Autoimmune disease number 2–celiac disease. I need to step back for a moment. While the doctor was positive that what I had was Celiac disease, I had to wait for the blood tests to come back from the lab. In the meantime, she told me that I needed to cut gluten from my diet. That meant no wheat, no rye and no barley–no pasta, no bread, no cake, no cookies, no crackers, nothing breaded, nothing batter dipped, no beer. While I was relieved to know that what was going on with me was not in my head and not a case of frayed nerves and stress, I had no idea just how difficult that diagnosis and “treatment” were going to be. I cut the gluten cold turkey. My first trip to the grocery store resulted in tears and frustration and a trip home with no groceries. Part of it was that almost everything has wheat in it. The other part that my doctor forgot to tell me about, was that removing gluten from my diet was like detoxing from a drug. Normally, I am a pretty happy go lucky, non angry person. Removal of gluten turned me into a monster. I was angry. Inexplicably raging over everything and nothing. I wanted to punch walls and rip heads off. My anger frightened me. Thankfully that only lasted maybe 5 days. Those were 5 days I would like to erase from my memory.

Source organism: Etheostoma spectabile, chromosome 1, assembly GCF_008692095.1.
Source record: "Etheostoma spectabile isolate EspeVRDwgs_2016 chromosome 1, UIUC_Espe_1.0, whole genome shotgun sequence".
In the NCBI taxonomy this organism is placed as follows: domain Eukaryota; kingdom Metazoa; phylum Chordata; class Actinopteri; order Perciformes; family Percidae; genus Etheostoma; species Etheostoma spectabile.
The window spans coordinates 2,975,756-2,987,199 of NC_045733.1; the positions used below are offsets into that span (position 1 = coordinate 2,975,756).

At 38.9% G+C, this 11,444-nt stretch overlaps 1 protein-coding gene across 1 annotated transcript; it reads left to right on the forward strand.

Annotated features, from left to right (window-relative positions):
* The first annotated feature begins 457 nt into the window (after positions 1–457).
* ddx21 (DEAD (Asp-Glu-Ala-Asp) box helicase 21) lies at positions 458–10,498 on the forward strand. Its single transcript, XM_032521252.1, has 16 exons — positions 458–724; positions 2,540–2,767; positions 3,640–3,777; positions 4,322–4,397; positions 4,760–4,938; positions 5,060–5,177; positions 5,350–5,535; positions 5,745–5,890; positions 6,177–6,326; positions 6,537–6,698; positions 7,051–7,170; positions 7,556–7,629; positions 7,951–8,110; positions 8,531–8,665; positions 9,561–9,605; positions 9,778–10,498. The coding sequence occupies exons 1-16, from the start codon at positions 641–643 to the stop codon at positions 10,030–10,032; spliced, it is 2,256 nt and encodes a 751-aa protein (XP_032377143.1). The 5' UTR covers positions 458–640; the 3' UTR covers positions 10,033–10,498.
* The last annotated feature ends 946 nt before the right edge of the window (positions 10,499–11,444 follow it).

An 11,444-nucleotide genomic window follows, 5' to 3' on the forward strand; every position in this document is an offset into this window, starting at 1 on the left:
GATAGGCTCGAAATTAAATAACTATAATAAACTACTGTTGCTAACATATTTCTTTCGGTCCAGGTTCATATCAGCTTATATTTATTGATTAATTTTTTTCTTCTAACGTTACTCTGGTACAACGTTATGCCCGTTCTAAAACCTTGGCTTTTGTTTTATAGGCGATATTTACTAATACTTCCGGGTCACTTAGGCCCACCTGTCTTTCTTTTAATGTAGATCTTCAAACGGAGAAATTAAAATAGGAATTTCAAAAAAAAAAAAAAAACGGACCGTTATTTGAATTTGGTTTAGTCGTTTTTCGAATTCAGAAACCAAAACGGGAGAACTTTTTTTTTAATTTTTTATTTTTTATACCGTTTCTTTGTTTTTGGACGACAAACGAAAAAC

After recovering some semblance of my sanity, I returned to the grocery store and found that, while difficult, the changes necessary were not impossible. The easiest solution is no processed foods, only lean meats, vegetables, fruits, yogurt, etc. That is not always possible or feasible. Sometimes you need something quick and easy like a frozen meal or a prepackaged sauce. It became necessary for me to read every single label because wheat is often used as a cheap filler or a binder. There was no eating out because there are not a lot of places that do gluten free. Not only that but there is always the risk of cross contamination. That means there is always the possibility that someone won’t clean the prep surface properly or wash their hands in between a regular menu item and a gluten free item. One crumb or a slice of bread–it doesn’t matter. A crumb of bread will set off the autoimmune reaction. Family dinners became a nightmare. At first, I think my family thought the diagnosis was bunk.They kind of poo-poo’d my new issue. They are also set in their routines and they don’t have the restrictions that I have so it was even harder for them. But, they have really come around and make every effort to make sure they have gluten free, carefully prepared things for me to eat. They have taken the time to do what needs to be done to keep me from getting sick.